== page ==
The 33 is "the Chilean miner movie" you assumed was probably coming at some point. It attempts to dramatize the global news event from 2010, when 33 miners at a treacherous gold and copper mine in northern Chile survived deep beneath the earth's surface for 69 days.
The movie, we're very sorry to report, is more or less an unqualified failure. One of the few moments that comes close to historic or emotional authenticity doesn't arrive until the closing credits, when the real-live 33 are filmed on a beach, smiling and embracing as text tells us that the men we just saw portrayed by Antonio Banderas, Lou Diamond Phillips, Oscar from The Office and 29 others were never compensated in any way for the accident. Lordy...but if this sounds like just the herbal supplement to spice up your South-American-themed date night this weekend, it opens Friday at select theaters.
One of its biggest problems is its synthetic feel, its gloss: Not only are all the Chileans speaking English, much of the film's principal cast is lily white. Chocolat's Juliette Binoche plays the sister of one of the miners and the ringleader of the "family and friends" contingent at the accident site. A great deal of eye makeup constitutes her first and last credential as a South American empanada vendor. California native Bob Gunton, he of Shawshank and, more recently, Netflix's Daredevil, plays Chile's president. And though the Brazilian dish Rodrigo Santoro plays his chief of mining, the nation's leading engineer is brought to a form of life by a windswept Gabriel Byrne.
The collapse of the mine itself, and the deep spiral of its underground service ramps, are jolting to see — who knew it went so deep? — but the tone of the scenes down there is way off. It's frankly too jokey. These men are subsisting on a thimble of canned tuna per day, washed down with a sip of sedimentary water, and yet they manage to pal around non-stop. There are a few moments of frayed nerves — Banderas hogging the spotlight once a connection is established with the outside world — but you never get the sense that anyone's life is legitimately at stake. Couple that with the campy dramas unfolding above ground — a wife and a mistress duke it out in the local press; Binoche falls for Santoro — and you're never sure how to feel.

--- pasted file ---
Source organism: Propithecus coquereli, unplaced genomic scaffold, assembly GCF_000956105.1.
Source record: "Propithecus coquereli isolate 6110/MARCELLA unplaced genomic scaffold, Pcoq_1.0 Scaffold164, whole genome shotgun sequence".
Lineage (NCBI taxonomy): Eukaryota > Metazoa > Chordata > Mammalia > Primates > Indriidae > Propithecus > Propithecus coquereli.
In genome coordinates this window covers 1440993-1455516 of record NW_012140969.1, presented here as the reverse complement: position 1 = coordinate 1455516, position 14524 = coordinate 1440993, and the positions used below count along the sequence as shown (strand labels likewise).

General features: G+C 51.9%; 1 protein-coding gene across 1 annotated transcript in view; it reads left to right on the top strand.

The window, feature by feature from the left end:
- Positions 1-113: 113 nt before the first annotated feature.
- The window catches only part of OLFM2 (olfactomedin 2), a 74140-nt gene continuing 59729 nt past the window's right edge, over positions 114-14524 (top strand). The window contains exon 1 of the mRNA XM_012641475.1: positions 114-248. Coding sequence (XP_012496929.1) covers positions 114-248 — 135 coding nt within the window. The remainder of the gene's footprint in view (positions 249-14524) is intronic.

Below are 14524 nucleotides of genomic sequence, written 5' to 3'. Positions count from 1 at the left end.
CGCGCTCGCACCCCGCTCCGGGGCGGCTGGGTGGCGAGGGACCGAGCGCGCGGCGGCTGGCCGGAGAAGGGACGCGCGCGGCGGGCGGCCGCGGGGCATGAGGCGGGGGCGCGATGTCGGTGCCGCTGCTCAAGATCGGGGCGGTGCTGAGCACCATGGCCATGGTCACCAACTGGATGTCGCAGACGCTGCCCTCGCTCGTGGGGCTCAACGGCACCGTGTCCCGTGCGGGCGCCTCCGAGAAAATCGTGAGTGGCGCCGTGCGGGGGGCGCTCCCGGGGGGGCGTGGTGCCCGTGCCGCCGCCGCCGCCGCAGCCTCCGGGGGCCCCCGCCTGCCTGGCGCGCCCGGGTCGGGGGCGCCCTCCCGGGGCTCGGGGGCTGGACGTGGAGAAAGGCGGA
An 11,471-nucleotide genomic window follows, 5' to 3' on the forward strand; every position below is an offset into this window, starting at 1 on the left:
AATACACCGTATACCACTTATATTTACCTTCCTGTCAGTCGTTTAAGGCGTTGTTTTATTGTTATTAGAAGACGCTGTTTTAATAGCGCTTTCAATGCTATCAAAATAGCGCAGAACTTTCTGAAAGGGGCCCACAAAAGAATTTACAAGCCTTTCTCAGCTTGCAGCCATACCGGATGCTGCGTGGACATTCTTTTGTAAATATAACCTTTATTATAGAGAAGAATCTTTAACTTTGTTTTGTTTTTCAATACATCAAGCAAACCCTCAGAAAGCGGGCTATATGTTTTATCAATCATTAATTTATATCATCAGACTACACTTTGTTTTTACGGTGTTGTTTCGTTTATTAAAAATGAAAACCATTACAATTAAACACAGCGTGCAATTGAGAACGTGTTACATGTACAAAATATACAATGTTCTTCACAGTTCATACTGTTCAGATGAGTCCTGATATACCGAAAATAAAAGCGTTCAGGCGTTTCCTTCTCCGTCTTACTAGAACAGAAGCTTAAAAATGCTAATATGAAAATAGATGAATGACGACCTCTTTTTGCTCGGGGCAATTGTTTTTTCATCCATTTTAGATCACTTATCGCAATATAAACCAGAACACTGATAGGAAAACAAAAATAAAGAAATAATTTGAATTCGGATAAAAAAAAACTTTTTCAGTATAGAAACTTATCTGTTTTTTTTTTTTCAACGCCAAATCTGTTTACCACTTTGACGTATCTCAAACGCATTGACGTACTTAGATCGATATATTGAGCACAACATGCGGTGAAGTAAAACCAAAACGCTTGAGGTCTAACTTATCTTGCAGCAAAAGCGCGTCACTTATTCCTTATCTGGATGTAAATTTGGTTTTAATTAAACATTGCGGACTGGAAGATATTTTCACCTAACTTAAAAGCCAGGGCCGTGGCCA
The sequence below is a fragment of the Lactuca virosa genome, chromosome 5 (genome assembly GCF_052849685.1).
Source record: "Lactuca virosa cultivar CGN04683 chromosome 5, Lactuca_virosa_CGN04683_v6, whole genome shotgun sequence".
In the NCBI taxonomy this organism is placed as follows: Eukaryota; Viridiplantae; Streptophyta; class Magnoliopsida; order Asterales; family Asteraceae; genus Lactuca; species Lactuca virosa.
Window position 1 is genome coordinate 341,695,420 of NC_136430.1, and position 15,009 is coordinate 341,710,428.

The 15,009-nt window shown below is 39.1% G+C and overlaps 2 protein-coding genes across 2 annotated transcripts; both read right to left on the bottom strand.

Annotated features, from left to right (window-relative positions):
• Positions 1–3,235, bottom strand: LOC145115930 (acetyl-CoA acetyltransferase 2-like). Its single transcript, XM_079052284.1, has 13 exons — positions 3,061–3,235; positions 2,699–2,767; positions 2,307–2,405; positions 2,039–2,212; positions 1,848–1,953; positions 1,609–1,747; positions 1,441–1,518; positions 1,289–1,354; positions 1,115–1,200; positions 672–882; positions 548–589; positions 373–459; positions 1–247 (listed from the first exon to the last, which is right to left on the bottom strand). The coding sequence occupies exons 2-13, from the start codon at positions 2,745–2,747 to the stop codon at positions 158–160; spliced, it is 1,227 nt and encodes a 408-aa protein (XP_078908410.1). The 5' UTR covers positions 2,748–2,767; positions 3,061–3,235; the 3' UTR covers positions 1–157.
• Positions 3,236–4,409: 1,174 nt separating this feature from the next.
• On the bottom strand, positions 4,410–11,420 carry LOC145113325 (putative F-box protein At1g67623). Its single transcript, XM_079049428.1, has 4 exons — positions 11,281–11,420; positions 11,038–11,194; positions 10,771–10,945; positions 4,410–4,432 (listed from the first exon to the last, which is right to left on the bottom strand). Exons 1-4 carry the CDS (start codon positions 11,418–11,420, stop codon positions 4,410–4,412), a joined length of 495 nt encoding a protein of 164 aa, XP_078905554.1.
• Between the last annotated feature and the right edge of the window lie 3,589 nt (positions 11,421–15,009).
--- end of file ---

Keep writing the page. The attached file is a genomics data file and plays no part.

Perhaps that's why the script has contrived moments of danger and urgency that serve only as cheap adrenaline shots, not as functional pieces of a story. Surely the lamest scene in the film occurs when Byrne tells Santoro that their attempt to reach the miners by drill has failed. They overshot their mark 2,000 feet below, he says, and there's not enough time left to try again. But Santoro, with enough ardor and glee to convince us he'd cracked interdimensional travel, says he's figured out a solution.
"We shoot to miss," he tells Byrne.
"Shoot to miss?" Byrne asks. "Now you're thinking," and he pauses, gosh-wowed by the genius. "Now you're thinking like a miner."
How this solves any of the logistical nightmares at hand is not the province of this movie. Director Patricia Riggen has other logistical nightmares from which to wake, like how to organically introduce an audience to an unwieldy ensemble cast (she doesn't) and how to condense a drama that unfolded over 69 days into a narrative drama that unfolds over two hours (she can't).